A slightly higher share of purchases at the long end. Detail available on the New York Fed website (www.newyorkfed.org/markets/opolicy/operating_policy_110921.html) indicates that 29% of the purchases are expected to be nominal Treasuries of 20-30 years’ maturity, probably a bit more than markets had been expecting. Together with the bigger nominal size of the twist, our calculations suggest the Fed will add nearly $400bn in ten-year equivalents to its balance sheet; our conversations with clients implied a market expectation consistent with our own view, in the range of $300-$350bn.


Reinvestment in MBS. The FOMC indicated that as agency debt and agency mortgage-backed securities mature, it will now reinvest these proceeds in agency MBS rather than Treasury debt. This implies flat rather than declining holdings of agency securities, and therefore incrementally more support for the housing market than previously. (Recall that some FOMC participants had objected to–and presumably continue to object to–purchase of agency rather than Treasury securities on the grounds that these interfered with credit allocation.)


The Fed made no change to its 25bp rate on excess reserve holdings; we had seen a slightly-better-than-even chance that this would be cut to around 10bp, in part as a signaling device and in part to help tamp down any effect of short-term Treasury sales on the front end of the yield curve. In the end, the FOMC apparently decided that the costs we identified–potential interference with the normal functioning of the federal funds market, unwanted interactions with deposit insurance fees, and effects on money market mutual funds–outweighed the modest benefits. (For more details, see “Revisiting the Rate on Reserves”, US Daily, September 13, 2011.) The lack of a change in IOER also could be viewed as a sign that the FOMC is confident its conditional rate commitment is sufficiently credible to keep short-term rates low without other actions.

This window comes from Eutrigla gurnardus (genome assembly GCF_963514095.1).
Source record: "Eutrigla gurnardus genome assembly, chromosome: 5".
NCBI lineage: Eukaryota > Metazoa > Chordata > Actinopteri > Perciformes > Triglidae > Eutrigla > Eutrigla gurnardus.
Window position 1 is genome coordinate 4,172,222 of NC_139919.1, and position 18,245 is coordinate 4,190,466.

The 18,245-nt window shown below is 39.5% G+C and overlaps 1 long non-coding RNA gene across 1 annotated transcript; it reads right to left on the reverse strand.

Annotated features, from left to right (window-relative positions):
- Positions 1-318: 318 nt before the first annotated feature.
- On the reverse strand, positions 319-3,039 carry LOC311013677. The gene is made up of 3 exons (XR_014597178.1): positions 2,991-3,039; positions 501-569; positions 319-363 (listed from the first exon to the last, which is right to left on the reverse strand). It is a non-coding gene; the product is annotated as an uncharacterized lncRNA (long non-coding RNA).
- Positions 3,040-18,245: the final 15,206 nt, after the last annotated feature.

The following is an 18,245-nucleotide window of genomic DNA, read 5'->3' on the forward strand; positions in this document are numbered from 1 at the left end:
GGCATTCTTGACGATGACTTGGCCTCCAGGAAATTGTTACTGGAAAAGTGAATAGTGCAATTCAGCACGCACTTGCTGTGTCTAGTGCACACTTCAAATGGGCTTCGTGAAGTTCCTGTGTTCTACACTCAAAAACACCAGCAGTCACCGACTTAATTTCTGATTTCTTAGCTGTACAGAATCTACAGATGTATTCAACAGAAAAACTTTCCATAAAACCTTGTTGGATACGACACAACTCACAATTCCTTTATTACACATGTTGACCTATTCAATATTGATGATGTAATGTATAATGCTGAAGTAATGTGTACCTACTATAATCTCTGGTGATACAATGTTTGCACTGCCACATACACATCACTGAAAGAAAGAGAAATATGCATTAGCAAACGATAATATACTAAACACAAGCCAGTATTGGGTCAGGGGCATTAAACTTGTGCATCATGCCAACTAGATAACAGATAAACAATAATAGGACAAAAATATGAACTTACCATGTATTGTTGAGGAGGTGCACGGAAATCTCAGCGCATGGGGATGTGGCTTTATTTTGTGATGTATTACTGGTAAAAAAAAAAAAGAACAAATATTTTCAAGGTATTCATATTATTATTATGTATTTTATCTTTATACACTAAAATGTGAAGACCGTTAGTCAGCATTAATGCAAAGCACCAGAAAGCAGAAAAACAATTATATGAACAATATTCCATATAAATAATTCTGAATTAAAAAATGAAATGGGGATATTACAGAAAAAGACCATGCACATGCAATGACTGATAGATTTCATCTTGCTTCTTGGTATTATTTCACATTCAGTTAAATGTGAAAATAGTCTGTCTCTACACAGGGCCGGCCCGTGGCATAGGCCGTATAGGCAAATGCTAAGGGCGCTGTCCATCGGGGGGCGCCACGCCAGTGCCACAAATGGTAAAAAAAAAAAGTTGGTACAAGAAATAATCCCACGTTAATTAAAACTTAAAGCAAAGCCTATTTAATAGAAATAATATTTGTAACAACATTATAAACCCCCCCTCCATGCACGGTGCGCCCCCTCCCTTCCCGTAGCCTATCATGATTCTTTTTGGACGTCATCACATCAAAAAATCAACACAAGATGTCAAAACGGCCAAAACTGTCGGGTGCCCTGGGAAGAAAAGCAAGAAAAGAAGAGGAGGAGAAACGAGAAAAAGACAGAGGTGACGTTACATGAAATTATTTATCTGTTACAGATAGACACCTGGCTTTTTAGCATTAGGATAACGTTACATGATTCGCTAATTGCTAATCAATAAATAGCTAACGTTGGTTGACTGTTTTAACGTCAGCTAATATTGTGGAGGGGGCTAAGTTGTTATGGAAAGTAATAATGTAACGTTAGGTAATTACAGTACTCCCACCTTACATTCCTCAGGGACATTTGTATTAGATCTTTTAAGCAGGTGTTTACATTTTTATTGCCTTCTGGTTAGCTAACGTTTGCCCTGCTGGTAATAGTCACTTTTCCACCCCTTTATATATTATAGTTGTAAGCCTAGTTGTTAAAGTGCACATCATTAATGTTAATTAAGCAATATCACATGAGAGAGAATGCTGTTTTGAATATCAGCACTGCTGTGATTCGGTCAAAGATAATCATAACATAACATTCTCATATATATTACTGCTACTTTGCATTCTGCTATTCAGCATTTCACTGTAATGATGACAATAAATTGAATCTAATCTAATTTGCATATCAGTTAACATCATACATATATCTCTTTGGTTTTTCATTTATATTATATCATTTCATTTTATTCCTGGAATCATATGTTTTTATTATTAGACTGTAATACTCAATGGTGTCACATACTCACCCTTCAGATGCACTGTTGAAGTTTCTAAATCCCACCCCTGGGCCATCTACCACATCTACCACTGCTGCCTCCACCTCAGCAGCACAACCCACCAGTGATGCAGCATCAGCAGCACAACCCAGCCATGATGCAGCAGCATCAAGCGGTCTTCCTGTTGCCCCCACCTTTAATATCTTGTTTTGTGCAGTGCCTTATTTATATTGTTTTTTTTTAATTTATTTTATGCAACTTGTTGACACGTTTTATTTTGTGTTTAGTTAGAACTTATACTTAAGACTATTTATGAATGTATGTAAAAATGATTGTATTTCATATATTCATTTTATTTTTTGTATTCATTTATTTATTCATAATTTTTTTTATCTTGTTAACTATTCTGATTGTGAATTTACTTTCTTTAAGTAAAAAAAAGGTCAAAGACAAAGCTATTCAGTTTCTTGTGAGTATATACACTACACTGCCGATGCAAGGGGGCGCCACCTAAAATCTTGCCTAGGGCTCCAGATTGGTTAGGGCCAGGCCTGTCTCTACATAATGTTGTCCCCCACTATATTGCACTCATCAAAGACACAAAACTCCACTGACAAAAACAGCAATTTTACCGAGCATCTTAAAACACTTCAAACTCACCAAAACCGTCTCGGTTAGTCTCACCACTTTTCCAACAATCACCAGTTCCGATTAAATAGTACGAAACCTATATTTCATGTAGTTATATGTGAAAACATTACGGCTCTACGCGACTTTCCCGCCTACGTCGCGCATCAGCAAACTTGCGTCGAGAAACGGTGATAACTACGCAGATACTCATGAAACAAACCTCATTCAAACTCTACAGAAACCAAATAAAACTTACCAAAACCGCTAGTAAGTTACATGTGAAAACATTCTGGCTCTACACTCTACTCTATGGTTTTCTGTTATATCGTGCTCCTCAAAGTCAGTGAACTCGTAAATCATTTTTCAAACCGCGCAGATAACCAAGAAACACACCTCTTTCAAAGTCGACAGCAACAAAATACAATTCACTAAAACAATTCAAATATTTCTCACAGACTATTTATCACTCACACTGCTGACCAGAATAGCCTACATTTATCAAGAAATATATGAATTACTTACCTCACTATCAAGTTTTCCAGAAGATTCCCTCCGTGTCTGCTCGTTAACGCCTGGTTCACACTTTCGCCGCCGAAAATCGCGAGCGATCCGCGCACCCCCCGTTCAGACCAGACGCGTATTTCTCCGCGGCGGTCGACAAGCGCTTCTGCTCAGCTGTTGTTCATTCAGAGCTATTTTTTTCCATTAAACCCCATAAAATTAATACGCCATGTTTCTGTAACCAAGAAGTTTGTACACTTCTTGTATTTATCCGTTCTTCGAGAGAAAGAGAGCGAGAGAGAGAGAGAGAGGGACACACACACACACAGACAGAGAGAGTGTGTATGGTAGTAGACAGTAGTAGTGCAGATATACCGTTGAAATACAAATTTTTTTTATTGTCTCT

About a month ago, we explored the potential impact of a “twist” on interest rates and the broader economy (see “For More Easing, Will the Fed Go Big or Go Long?, US Daily, August 15). In our view, Fed asset purchases operate by reducing the supply of duration in the bond market, increasing the equilibrium price (and reducing the equilibrium yield) for medium- and longer-term securities. Thus, to provide stimulus via its balance sheet, the Fed can either “go big”–expand the balance sheet by purchasing more securities–or “go long”–increase the average duration of the securities it holds.


The tradeoff between these two options is illustrated in the chart below, reproduced from the August 15 US Daily. It shows the average duration of the Fed’s balance sheet on the horizontal axis and the total size on the vertical axis. Prior to the financial crisis the Fed’s balance sheet had a total size of approximately $900bn and an average duration of between two and three years. Two rounds of asset purchases expanded the balance sheet to its current size of $2.6trn and also increased its average duration to about 4 1/2 years. Our past work on this topic suggests that in total, and holding growth and inflation expectations constant, this balance sheet expansion lowered ten-year Treasury yields by about 50 basis points. If the Fed wanted to lower ten-year yields another 25bp, it could choose a variety of options; two possibilities would be expanding the balance sheet while holding its average duration constant (“going big”, point A) or holding the balance sheet constant while increasing its average duration (“going long”, point B).